Why is it hard to tell historical stories? "We've been watching a lot of period films since the early days of Japanese film and TV. So when I go to research the Edo period, most of the the material is from other directors. Avoiding all of that and coming up with new imagery is very hard."
Is there any fundamental question he tries to answer with his work? "That I want to enjoy life. But I don't have that much time left for that."
A question about his current manga project: "I don't want to tell you about the story yet, but it takes place in the Meiji era."
Of all his characters which does he personally identify with the most? "It's very hard to say, because they're all part of me."
Do you have any words of advice for any of the artists here? "Please do your best, because being an animator is one of the best jobs in the world. When I was a kid, my father asked what the hell I was doing in animation, because it wasn't a great job. But it is a great job, so please do your best at it."
What makes Japanese-made anime so special? "What I believe is that, Miyazaki and Oshii for example, both have created their own personal worlds within their animation. I guess you could say that I have too. I don't think we could get a job in the United States, because we don't listen to other people."
What kind of stories do you want to tell in animation and manga these days? "I have lots of ideas and lots of projects that I want to work on, but we haven't decided which ones yet."
How much is he aware of how influential his work has been to American filmmakers and animators? "I have no words to answer your questions. I watch a lot of American movies, and all of my films reference them, so it's all just one big conversation, I guess."
Is there anything that's difficult to translate from manga to anime? "The basics are the same, but what's difficult bringing manga to anime is the time limitation. Cramming everything into 2 hours is the hardest part."
In making an epic like Akira over many years, does his intention with the work change over the time it's being made? "It doesn't change much, because at the beginning I storyboard everything out in advance."
Would he ever want to make a Samurai movie set in the future? He doesn't answer this one, but rather joins the audience in giggling at the question.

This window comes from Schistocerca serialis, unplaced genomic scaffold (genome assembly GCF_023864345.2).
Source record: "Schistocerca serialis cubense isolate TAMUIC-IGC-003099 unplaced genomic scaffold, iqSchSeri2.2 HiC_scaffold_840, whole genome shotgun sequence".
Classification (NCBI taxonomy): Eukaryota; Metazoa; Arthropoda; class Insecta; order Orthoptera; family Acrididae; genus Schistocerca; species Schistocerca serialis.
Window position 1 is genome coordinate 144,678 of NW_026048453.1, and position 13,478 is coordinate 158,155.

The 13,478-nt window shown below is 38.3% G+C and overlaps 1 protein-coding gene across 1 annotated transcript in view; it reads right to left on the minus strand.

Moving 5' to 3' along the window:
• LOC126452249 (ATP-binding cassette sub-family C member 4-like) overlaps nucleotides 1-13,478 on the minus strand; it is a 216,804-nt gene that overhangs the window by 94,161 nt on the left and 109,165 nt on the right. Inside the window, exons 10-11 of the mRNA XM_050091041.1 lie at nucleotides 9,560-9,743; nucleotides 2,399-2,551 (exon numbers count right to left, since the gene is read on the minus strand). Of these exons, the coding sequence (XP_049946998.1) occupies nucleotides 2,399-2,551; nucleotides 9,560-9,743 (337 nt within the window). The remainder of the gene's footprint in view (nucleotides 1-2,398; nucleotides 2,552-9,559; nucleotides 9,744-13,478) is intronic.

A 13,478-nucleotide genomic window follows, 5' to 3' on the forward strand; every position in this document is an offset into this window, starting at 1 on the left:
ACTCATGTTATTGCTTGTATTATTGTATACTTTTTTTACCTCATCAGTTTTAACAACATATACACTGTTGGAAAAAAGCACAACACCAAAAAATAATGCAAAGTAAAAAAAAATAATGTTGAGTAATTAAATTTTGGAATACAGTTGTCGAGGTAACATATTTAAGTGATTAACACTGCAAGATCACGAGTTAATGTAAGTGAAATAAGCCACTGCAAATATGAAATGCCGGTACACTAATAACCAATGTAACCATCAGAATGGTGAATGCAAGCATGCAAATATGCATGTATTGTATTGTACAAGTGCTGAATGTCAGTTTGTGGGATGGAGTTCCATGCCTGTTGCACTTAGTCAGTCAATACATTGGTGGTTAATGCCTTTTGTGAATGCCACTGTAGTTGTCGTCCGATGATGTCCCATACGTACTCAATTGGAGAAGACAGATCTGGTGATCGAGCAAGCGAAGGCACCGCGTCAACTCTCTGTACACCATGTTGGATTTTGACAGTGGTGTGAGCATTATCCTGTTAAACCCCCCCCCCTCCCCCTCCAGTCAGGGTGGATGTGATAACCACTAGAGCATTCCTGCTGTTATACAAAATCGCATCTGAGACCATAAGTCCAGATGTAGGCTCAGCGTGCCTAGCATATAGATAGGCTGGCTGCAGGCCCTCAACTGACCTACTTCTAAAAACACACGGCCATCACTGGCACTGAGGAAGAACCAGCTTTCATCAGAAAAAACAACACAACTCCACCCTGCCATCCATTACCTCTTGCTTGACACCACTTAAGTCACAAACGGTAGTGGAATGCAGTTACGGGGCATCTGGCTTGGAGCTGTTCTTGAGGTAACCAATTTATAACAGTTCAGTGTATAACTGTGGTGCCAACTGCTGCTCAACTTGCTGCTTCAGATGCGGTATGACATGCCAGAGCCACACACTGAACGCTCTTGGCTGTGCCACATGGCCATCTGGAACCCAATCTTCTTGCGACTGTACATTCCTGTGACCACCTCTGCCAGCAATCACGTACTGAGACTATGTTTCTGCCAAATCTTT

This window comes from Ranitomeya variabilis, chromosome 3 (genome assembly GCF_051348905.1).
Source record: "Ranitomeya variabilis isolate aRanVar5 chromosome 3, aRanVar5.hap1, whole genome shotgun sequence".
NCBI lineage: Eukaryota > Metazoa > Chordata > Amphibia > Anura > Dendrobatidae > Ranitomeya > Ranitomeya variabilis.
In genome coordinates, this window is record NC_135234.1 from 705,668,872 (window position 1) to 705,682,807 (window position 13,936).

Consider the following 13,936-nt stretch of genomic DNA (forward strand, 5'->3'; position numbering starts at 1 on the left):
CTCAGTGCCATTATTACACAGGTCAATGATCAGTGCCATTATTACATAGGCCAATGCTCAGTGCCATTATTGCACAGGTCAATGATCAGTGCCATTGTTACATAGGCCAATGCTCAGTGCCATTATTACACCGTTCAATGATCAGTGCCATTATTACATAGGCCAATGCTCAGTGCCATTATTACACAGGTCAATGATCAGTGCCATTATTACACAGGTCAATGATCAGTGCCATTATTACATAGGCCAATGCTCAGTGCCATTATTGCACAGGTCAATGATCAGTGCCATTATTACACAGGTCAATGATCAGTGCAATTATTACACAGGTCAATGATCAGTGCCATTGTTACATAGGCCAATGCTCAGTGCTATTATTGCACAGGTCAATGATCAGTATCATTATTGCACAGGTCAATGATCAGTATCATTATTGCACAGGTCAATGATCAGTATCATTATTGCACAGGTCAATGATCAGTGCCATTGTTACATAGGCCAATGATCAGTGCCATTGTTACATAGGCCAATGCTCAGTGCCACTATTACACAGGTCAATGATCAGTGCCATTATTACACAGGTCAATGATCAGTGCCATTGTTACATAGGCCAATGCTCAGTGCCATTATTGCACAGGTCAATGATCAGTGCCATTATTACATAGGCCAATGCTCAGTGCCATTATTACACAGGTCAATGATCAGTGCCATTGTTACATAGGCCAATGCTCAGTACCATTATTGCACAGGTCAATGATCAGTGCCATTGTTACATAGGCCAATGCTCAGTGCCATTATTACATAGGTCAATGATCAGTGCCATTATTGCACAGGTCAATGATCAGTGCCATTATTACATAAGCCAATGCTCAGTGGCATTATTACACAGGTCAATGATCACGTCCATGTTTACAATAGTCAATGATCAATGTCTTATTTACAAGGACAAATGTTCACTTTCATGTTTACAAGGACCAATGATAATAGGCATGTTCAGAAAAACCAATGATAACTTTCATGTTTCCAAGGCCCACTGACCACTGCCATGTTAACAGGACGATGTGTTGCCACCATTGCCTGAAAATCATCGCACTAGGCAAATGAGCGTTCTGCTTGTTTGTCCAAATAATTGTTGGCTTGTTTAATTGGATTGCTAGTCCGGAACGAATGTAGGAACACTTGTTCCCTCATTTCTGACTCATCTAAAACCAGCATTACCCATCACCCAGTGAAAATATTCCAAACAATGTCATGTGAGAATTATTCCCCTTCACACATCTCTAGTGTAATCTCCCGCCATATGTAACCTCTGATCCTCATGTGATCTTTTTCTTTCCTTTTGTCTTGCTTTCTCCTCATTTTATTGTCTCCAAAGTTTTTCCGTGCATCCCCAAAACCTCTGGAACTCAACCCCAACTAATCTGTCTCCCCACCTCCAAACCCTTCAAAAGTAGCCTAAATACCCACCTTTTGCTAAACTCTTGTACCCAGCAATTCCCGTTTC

On the style of art in Combustible, Otomo commented, "we researched a lot about the history of Japanese art, namely the emakimono tradition. How we pass the image in front of the screen is all coming from that research."
How long did it take to make Combustible? "About one year." What was his favorite part? "When you see the fire, in the eyes of Owaka, is my favorite part."
What is his favorite stage in making a film? "Maybe the planning stage, before development."
Otomo mused on the progression of computers in animation, and its making available of new techniques. "Memories was the first time computers were used in Japanese animation."
How many animators worked on Combustible? "There were 5-7 key animators."
Difficulties in understanding the audience from the stage area, along with having to go through an interpreter, resulted in some confusing moments. A long question about aspects of humanity portrayed in his work got an amusing but non-sequitur response: "Uh, no. I don't have a driver's license."
So much of your work is about the destruction wrought by technology? Are you scared of technology in some way? A traumatic experience in your life, perhaps? "You might think so from my stories, but no, I'm not scared of technology."
What living Japanese animators do you admire most? "My favorites are all the old ones, from back in the 1950s."
With time running out, Irene Kotlarz, founder and director of the Platform International Animation Festival, then presented the Lifetime Achievement Award to Otomo, a brightly colored James Jarvis model representing the God of animation. (It also has 8 articulated arms.) Otomo thanked the festival and bowed, bringing the evening to a close.
Combustible (Hi no Yōjin) reviewTaking place in Edo in the 18th century, Combustible is the story of Owaka, the daughter of a merchant family who leads a lonely childhood, save for the friendship of the troublemaking boy next door Matsukichi. Matsukichi is fascinated by fires -- when they occur, they often take out whole neighborhoods in that era, and the brave tattooed men in the fire brigade are tasked with pre-emptively demolishing buildings around the flames before the damage travels too far. Matsukichi gets a tattoo, and having been disowned by his father, he joins the ranks of the firemen.
Owaka, however, is not so lucky. Her parents are busy arranging a marriage for her. Miserable to the point of desperation, and pining for Matsukichi to come rescue her, she accidentally starts a fire of her own.
The storytelling in Combustible is nothing new -- in fact, it has its roots in classic Japanese literature of its day. What is new is the novel combination of traditional emakimono -- the long panoramic scrolls from which manga is descended -- and new digital animation techniques. In the beginning the effect is subtle: the story begins as a pan across one such emakimono, which slowly takes on three dimensions and subtle movement, until we are thoroughly engrossed, and the only the dimmed silk embroidery that letterboxes the screen remains.
Though the tale of youth trying, with varying degrees of success, to break free of their societal constraints is nothing special, Otomo makes it compelling through heavy use of atmospherics and a quick pace. That is to say nothing of the fire itself: explosive, terrifying, and so fast that it's hard not to think of cities of the era as one gigantic death trap. It's awe inspiring for its sheer scale and audacity, as much so as any huge towering oddity Otomo has constructed to this point.
Although its short running time precludes the viewer from having a strong emotional connection to either character, Combustible nonetheless makes an impression. The story is familiar enough that it feels as if we're being told a particularly exciting fairy tale, and even if we know from the onset how it will end, we still dare not look away. -JS
Photos courtesy of Fumi Kitahara, The PR Kitchen. Combustible © "Short Peace" Committee.